Humans develop, act and react in time and need to their environment under the direction and control of the nervous system. For Pettibon practitioners, humans' functional spinal environment is gravity. And gravity is an absolute environment to which the upright spine and posture must develop and relate to.
The role that gravity plays in how abnormal spinal form develops is fundamental to Pettibon chiropractic principles. As Dr. Pettibon explains, “The nervous system always wants us to hold our heads upright. And the nervous system will do this at the expense of displacing the lower spine."
Gravity is an absolute environment to which the upright spine and posture of humans must develop and relate.
Since gravity is an absolute, there has to be an absolute optimal position for the upright spine and posture.
The skull is a vertebra. It's the only vertebra that knows its neurologically optimal position and has the ability to establish and maintain that posture.
The normal spine is composed of six opposing lever-arm units. The units' division is based upon muscle attachment and function.
The global spine's position relative to gravity is more important than its units or its segments.
Individual spinal vertebrae, with the exception of the skull-atlas, do not move out of normal position independent of their unit and become displaced without soft tissue compromise.
Posture is controlled neurologically. Righting reflexes and the cerebellum regulate the skull's upright position—keeping the skull upright even at the expense of displacing the lower spine.
A less than optimum lateral and A-P spine and posture compromises spinal function.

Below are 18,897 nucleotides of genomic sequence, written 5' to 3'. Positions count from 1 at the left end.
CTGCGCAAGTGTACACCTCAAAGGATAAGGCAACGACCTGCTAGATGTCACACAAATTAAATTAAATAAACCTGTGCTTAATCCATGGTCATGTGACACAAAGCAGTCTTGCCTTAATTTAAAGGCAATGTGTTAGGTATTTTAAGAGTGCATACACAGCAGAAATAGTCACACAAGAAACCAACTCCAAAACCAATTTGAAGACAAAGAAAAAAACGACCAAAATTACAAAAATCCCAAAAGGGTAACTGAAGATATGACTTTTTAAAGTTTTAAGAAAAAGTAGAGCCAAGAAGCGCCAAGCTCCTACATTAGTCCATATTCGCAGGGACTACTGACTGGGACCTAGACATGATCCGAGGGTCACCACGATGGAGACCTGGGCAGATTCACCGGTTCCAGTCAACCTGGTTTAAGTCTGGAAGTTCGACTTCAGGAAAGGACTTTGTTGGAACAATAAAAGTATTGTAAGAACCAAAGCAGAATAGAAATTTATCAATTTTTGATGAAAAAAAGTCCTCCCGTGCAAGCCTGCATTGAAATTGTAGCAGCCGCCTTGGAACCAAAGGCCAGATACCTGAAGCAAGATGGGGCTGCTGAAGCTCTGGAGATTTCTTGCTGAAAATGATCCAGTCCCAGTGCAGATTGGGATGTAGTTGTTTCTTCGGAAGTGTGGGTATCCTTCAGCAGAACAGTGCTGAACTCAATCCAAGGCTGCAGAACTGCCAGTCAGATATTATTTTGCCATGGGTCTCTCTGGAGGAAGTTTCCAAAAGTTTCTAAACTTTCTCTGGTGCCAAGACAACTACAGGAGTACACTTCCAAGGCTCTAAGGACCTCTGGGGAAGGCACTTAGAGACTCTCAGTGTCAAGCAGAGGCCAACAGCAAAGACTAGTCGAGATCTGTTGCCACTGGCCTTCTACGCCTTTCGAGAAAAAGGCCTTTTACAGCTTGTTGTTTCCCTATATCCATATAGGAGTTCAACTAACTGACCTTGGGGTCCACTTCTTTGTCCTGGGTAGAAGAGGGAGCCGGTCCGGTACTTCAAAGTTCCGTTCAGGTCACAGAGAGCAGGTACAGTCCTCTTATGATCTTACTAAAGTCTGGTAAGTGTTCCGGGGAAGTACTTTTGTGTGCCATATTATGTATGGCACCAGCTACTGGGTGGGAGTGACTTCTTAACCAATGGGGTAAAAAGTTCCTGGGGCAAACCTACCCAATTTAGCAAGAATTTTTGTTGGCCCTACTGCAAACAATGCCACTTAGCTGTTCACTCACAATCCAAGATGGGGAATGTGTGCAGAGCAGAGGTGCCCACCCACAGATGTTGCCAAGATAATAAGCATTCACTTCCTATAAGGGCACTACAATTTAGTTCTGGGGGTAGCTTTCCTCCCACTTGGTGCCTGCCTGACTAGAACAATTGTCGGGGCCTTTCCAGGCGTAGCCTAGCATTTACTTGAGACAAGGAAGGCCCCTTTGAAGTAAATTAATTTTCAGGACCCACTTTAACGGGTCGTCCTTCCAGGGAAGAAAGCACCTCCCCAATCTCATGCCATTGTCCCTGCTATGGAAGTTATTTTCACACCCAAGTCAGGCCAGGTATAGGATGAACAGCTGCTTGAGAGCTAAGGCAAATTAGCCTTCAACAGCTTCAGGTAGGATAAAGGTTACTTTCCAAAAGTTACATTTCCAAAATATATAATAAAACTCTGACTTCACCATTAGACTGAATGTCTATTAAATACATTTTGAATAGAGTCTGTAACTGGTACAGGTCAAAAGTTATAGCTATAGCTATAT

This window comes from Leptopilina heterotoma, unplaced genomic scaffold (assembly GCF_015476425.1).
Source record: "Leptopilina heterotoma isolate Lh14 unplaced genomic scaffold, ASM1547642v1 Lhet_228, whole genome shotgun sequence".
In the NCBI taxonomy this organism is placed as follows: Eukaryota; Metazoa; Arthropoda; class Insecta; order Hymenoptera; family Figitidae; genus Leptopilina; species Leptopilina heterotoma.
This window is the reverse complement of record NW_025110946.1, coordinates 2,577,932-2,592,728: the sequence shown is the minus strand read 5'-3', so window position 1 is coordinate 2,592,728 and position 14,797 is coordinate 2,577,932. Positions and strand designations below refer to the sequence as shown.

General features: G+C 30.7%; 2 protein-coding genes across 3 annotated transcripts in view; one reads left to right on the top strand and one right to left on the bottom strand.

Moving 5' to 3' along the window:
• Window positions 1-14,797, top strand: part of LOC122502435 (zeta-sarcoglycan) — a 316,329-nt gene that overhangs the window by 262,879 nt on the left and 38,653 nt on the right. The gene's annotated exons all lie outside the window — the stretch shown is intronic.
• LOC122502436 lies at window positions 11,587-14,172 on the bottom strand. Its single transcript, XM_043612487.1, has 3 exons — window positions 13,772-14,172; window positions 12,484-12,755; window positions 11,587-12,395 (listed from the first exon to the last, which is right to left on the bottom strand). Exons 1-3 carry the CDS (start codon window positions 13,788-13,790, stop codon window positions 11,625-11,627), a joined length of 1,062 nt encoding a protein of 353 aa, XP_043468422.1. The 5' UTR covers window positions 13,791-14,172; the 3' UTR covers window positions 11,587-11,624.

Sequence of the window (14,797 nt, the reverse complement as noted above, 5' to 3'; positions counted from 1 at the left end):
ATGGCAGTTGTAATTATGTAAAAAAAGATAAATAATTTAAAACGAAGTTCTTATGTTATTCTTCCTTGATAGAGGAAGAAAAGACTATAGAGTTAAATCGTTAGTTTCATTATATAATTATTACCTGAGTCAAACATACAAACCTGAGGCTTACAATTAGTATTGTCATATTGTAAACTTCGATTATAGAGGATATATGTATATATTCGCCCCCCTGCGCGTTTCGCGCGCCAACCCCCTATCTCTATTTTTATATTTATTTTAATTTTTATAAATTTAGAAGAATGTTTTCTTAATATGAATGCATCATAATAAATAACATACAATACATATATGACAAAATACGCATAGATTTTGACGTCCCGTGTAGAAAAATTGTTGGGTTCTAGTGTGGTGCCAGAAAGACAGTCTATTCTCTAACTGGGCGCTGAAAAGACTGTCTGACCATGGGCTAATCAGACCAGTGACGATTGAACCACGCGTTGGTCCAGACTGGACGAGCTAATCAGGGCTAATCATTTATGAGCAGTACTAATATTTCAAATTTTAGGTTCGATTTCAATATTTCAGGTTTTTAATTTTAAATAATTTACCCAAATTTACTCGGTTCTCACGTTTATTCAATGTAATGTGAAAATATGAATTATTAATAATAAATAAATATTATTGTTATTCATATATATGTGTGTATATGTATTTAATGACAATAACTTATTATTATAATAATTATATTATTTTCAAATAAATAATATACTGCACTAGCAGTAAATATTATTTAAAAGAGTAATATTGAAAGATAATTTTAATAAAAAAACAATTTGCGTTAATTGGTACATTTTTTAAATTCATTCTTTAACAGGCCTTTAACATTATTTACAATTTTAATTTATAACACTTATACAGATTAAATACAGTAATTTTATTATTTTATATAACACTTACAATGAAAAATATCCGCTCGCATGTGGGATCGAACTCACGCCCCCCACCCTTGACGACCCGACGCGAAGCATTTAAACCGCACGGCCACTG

How then do Pettibon practitioners take these principles and put them into practice by re-aligning the spine so that it can function optimally in its upright position relative to gravity? They apply the science at the core of The Pettibon System: The patented Pettibon Weighting System.
The Pettibon Weighting System consists of specially designed head, shoulder and hip weights that patients wear for up to 20 minutes daily until the spine is corrected. The amount of weights and their placement depend upon the spinal displacement that needs to be corrected.
How the weights work: Wearing the weights alters the head's, thoracic cage's and pelvis' centers of mass, causing the righting reflexes to send spine correcting sensory input to the nervous system. To balance the body to the weights, the nervous system's innate organizing energy causes some involved spinal muscles to relax and others to contract, thereby repositioning and correcting the spine and posture relative to gravity. Additionally, the weights make the involved muscles do isometric exercises, needed to restore their strength, endurance and balance.
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